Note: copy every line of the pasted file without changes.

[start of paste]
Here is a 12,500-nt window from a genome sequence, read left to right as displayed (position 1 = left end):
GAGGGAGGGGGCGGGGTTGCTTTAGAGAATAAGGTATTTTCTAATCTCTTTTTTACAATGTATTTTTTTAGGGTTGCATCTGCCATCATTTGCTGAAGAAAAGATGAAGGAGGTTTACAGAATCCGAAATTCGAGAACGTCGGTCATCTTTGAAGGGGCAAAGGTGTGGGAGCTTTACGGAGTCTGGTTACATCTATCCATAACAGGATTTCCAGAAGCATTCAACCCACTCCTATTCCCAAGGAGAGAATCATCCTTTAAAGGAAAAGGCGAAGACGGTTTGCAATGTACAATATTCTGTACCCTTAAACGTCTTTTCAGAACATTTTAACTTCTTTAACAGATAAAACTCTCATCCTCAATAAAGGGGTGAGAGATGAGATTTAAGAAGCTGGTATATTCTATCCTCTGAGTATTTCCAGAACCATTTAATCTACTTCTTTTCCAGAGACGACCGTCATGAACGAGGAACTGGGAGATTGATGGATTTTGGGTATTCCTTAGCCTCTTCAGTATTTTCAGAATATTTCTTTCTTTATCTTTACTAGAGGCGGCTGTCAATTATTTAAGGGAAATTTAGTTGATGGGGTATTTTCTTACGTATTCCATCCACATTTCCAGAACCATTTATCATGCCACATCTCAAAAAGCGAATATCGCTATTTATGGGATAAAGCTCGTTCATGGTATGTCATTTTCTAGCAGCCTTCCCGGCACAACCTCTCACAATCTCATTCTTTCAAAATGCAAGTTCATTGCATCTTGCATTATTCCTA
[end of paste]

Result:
Here is a 12,500-nt window from a genome sequence, read left to right as displayed (position 1 = left end):
GAGGGAGGGGGCGGGGTTGCTTTAGAGAATAAGGTATTTTCTAATCTCTTTTTTACAATGTATTTTTTTAGGGTTGCATCTGCCATCATTTGCTGAAGAAAAGATGAAGGAGGTTTACAGAATCCGAAATTCGAGAACGTCGGTCATCTTTGAAGGGGCAAAGGTGTGGGAGCTTTACGGAGTCTGGTTACATCTATCCATAACAGGATTTCCAGAAGCATTCAACCCACTCCTATTCCCAAGGAGAGAATCATCCTTTAAAGGAAAAGGCGAAGACGGTTTGCAATGTACAATATTCTGTACCCTTAAACGTCTTTTCAGAACATTTTAACTTCTTTAACAGATAAAACTCTCATCCTCAATAAAGGGGTGAGAGATGAGATTTAAGAAGCTGGTATATTCTATCCTCTGAGTATTTCCAGAACCATTTAATCTACTTCTTTTCCAGAGACGACCGTCATGAACGAGGAACTGGGAGATTGATGGATTTTGGGTATTCCTTAGCCTCTTCAGTATTTTCAGAATATTTCTTTCTTTATCTTTACTAGAGGCGGCTGTCAATTATTTAAGGGAAATTTAGTTGATGGGGTATTTTCTTACGTATTCCATCCACATTTCCAGAACCATTTATCATGCCACATCTCAAAAAGCGAATATCGCTATTTATGGGATAAAGCTCGTTCATGGTATGTCATTTTCTAGCAGCCTTCCCGGCACAACCTCTCACAATCTCATTCTTTCAAAATGCAAGTTCATTGCATCTTGCATTATTCCTA